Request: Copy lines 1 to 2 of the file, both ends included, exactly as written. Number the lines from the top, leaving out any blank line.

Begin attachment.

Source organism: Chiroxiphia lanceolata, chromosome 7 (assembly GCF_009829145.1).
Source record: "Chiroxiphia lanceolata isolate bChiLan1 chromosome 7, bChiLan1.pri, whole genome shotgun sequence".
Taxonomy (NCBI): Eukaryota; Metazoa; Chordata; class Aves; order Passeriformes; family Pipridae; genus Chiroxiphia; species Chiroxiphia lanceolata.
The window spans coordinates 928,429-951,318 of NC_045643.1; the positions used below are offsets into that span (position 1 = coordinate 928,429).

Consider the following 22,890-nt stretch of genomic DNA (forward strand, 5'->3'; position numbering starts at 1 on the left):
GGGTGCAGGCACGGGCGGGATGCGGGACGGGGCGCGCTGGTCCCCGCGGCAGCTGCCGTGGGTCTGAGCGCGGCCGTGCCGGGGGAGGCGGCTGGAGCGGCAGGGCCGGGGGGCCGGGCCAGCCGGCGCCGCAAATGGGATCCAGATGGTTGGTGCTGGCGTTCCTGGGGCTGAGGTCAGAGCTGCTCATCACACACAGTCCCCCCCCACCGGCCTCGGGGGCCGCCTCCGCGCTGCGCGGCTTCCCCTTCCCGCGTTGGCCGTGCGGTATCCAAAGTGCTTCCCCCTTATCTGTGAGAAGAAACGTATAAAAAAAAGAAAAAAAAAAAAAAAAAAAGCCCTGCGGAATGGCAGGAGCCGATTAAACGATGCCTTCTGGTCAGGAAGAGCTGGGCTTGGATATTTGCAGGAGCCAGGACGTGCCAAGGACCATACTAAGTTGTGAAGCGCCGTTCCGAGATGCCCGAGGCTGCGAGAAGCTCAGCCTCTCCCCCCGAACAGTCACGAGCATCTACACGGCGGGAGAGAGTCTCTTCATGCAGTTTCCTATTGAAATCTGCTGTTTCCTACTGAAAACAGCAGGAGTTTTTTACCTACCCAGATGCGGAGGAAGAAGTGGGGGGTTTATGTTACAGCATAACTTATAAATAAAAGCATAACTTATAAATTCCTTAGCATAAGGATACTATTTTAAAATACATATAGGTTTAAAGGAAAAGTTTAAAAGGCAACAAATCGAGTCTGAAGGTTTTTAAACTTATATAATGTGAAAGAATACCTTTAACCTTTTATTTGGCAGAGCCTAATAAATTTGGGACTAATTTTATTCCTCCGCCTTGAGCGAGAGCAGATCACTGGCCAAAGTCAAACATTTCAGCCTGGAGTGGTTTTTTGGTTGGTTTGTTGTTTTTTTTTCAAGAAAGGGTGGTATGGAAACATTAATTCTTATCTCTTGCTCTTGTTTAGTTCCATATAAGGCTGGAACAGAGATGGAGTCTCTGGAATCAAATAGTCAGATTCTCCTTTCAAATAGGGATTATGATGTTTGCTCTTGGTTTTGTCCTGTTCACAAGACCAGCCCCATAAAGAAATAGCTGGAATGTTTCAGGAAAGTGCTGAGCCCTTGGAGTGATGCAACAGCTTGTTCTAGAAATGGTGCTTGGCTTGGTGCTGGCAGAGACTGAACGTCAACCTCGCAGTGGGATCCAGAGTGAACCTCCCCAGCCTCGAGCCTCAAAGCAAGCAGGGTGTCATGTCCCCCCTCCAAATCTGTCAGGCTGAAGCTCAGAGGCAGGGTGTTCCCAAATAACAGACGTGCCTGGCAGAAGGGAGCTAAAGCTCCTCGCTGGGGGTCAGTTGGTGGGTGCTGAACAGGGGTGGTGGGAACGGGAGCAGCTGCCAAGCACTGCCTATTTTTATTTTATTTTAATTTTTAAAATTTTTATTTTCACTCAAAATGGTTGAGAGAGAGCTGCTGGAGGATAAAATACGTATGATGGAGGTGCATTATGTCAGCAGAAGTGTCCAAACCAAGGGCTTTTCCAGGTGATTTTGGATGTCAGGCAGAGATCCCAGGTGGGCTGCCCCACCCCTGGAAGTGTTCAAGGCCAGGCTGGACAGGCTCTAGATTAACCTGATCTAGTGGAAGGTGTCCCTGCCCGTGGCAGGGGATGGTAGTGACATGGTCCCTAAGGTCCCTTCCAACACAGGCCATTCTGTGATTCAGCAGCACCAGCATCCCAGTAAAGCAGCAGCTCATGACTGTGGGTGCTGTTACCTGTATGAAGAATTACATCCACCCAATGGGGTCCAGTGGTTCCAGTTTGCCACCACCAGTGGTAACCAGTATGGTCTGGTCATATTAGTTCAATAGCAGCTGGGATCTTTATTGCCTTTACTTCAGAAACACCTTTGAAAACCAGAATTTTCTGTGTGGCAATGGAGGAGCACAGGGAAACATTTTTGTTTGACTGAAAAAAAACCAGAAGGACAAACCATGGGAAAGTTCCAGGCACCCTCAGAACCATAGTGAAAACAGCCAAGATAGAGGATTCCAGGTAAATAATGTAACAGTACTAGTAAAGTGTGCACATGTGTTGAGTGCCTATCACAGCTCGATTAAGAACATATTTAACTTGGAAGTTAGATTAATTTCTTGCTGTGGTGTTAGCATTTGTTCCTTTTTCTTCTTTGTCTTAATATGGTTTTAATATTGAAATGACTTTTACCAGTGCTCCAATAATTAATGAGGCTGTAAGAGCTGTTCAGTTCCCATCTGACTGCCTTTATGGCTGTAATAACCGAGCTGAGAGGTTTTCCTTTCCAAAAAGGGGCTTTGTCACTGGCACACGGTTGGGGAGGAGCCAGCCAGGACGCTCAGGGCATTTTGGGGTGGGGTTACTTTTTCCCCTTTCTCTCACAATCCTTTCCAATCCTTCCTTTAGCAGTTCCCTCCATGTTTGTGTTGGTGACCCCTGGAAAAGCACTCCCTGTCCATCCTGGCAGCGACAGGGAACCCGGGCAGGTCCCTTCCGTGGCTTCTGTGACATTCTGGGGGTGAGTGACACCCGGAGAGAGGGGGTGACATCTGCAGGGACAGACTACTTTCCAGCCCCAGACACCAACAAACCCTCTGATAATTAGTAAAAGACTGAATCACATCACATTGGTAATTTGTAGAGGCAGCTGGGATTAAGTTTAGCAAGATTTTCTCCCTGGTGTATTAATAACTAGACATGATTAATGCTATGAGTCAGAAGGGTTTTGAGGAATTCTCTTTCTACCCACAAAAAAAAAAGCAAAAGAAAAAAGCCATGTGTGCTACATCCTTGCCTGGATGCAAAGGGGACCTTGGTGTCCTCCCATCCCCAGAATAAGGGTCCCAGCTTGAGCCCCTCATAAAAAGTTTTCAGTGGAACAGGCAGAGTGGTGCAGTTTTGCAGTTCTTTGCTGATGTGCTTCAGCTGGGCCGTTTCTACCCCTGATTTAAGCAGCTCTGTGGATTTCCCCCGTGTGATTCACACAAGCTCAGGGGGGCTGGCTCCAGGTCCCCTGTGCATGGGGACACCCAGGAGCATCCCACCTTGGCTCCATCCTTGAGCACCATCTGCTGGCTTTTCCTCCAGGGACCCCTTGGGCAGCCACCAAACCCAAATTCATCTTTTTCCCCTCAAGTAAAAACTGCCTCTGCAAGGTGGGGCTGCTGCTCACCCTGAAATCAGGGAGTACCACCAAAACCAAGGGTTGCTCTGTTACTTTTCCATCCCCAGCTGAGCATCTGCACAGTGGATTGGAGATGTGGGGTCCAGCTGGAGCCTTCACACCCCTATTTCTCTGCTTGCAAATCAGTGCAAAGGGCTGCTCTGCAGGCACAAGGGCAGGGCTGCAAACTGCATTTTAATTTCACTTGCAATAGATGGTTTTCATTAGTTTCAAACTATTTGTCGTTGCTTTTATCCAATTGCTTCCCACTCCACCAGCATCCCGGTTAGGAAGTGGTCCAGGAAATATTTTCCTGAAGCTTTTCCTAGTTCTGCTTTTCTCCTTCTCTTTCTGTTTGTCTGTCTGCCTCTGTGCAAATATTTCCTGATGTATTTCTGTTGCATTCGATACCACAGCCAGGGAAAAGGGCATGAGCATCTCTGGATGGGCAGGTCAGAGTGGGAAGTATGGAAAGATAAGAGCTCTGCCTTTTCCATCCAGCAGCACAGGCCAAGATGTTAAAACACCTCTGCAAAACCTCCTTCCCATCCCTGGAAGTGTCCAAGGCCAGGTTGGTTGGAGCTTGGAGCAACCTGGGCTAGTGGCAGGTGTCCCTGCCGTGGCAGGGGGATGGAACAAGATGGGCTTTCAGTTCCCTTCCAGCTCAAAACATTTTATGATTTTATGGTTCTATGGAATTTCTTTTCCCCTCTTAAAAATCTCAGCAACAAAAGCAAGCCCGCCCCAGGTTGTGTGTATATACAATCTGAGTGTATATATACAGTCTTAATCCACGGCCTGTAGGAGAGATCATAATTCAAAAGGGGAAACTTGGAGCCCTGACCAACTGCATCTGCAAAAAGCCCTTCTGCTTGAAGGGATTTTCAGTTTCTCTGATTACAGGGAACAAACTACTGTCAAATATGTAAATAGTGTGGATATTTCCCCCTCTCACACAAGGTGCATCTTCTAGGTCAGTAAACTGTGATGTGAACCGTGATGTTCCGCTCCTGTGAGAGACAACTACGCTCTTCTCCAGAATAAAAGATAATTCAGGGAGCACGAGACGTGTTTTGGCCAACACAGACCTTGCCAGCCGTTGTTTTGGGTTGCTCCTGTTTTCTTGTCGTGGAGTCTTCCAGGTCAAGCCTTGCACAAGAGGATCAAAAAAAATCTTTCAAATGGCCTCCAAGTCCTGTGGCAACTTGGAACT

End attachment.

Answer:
Source organism: Chiroxiphia lanceolata, chromosome 7 (assembly GCF_009829145.1).
Source record: "Chiroxiphia lanceolata isolate bChiLan1 chromosome 7, bChiLan1.pri, whole genome shotgun sequence".